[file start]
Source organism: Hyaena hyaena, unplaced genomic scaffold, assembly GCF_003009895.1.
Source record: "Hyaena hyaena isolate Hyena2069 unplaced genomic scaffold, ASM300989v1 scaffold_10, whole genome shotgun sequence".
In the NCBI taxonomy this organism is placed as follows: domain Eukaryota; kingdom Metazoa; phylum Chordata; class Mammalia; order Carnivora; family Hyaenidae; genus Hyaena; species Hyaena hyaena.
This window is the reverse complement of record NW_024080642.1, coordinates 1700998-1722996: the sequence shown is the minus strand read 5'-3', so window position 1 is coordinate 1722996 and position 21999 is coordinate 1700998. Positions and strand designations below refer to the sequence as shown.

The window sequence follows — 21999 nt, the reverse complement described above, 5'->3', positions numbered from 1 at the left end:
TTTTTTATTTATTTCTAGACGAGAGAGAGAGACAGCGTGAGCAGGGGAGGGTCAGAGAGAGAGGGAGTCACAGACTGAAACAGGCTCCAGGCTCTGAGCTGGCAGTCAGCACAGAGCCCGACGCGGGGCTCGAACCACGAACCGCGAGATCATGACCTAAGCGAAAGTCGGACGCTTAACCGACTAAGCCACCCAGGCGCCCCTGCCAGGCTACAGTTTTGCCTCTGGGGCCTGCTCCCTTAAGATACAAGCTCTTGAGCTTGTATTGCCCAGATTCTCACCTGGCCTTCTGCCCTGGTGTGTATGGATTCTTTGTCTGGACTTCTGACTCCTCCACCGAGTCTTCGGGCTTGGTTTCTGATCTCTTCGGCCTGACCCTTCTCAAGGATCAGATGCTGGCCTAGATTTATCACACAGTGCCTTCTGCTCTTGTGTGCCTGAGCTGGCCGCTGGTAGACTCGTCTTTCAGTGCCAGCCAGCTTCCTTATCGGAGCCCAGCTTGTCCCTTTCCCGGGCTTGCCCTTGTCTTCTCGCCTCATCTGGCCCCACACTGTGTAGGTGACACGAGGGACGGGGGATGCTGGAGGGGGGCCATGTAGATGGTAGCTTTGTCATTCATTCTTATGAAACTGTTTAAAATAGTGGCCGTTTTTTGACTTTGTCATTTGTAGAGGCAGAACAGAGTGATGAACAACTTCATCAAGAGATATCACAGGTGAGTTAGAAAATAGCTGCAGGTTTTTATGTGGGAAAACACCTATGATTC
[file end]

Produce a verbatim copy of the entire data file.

Source organism: Hyaena hyaena, unplaced genomic scaffold, assembly GCF_003009895.1.
Source record: "Hyaena hyaena isolate Hyena2069 unplaced genomic scaffold, ASM300989v1 scaffold_10, whole genome shotgun sequence".
In the NCBI taxonomy this organism is placed as follows: domain Eukaryota; kingdom Metazoa; phylum Chordata; class Mammalia; order Carnivora; family Hyaenidae; genus Hyaena; species Hyaena hyaena.
This window is the reverse complement of record NW_024080642.1, coordinates 1700998-1722996: the sequence shown is the minus strand read 5'-3', so window position 1 is coordinate 1722996 and position 21999 is coordinate 1700998. Positions and strand designations below refer to the sequence as shown.

The window sequence follows — 21999 nt, the reverse complement described above, 5'->3', positions numbered from 1 at the left end:
TTTTTTATTTATTTCTAGACGAGAGAGAGAGACAGCGTGAGCAGGGGAGGGTCAGAGAGAGAGGGAGTCACAGACTGAAACAGGCTCCAGGCTCTGAGCTGGCAGTCAGCACAGAGCCCGACGCGGGGCTCGAACCACGAACCGCGAGATCATGACCTAAGCGAAAGTCGGACGCTTAACCGACTAAGCCACCCAGGCGCCCCTGCCAGGCTACAGTTTTGCCTCTGGGGCCTGCTCCCTTAAGATACAAGCTCTTGAGCTTGTATTGCCCAGATTCTCACCTGGCCTTCTGCCCTGGTGTGTATGGATTCTTTGTCTGGACTTCTGACTCCTCCACCGAGTCTTCGGGCTTGGTTTCTGATCTCTTCGGCCTGACCCTTCTCAAGGATCAGATGCTGGCCTAGATTTATCACACAGTGCCTTCTGCTCTTGTGTGCCTGAGCTGGCCGCTGGTAGACTCGTCTTTCAGTGCCAGCCAGCTTCCTTATCGGAGCCCAGCTTGTCCCTTTCCCGGGCTTGCCCTTGTCTTCTCGCCTCATCTGGCCCCACACTGTGTAGGTGACACGAGGGACGGGGGATGCTGGAGGGGGGCCATGTAGATGGTAGCTTTGTCATTCATTCTTATGAAACTGTTTAAAATAGTGGCCGTTTTTTGACTTTGTCATTTGTAGAGGCAGAACAGAGTGATGAACAACTTCATCAAGAGATATCACAGGTGAGTTAGAAAATAGCTGCAGGTTTTTATGTGGGAAAACACCTATGATTC